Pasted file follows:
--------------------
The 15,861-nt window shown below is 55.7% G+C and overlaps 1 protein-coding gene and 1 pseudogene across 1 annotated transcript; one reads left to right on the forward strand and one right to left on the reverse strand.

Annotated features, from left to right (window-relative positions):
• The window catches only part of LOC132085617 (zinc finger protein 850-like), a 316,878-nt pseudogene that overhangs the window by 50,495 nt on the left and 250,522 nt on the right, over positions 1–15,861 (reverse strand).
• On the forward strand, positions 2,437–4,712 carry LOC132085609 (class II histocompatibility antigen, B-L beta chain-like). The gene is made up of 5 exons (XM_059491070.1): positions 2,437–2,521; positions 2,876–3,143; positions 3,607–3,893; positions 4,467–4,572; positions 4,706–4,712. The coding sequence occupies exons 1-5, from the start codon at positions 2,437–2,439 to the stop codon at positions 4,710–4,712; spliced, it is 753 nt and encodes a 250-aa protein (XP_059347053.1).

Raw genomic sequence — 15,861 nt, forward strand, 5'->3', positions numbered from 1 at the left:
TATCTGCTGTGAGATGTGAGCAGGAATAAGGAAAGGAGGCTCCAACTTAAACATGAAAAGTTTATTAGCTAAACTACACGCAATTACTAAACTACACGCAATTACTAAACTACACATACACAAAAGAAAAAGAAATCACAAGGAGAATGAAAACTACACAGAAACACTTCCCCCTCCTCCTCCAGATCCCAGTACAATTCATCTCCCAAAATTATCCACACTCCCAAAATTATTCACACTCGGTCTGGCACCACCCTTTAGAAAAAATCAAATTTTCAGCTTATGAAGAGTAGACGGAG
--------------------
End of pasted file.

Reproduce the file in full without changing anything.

The 15,861-nt window shown below is 55.7% G+C and overlaps 1 protein-coding gene and 1 pseudogene across 1 annotated transcript; one reads left to right on the forward strand and one right to left on the reverse strand.

Annotated features, from left to right (window-relative positions):
• The window catches only part of LOC132085617 (zinc finger protein 850-like), a 316,878-nt pseudogene that overhangs the window by 50,495 nt on the left and 250,522 nt on the right, over positions 1–15,861 (reverse strand).
• On the forward strand, positions 2,437–4,712 carry LOC132085609 (class II histocompatibility antigen, B-L beta chain-like). The gene is made up of 5 exons (XM_059491070.1): positions 2,437–2,521; positions 2,876–3,143; positions 3,607–3,893; positions 4,467–4,572; positions 4,706–4,712. The coding sequence occupies exons 1-5, from the start codon at positions 2,437–2,439 to the stop codon at positions 4,710–4,712; spliced, it is 753 nt and encodes a 250-aa protein (XP_059347053.1).

Raw genomic sequence — 15,861 nt, forward strand, 5'->3', positions numbered from 1 at the left:
TATCTGCTGTGAGATGTGAGCAGGAATAAGGAAAGGAGGCTCCAACTTAAACATGAAAAGTTTATTAGCTAAACTACACGCAATTACTAAACTACACGCAATTACTAAACTACACATACACAAAAGAAAAAGAAATCACAAGGAGAATGAAAACTACACAGAAACACTTCCCCCTCCTCCTCCAGATCCCAGTACAATTCATCTCCCAAAATTATCCACACTCCCAAAATTATTCACACTCGGTCTGGCACCACCCTTTAGAAAAAATCAAATTTTCAGCTTATGAAGAGTAGACGGAG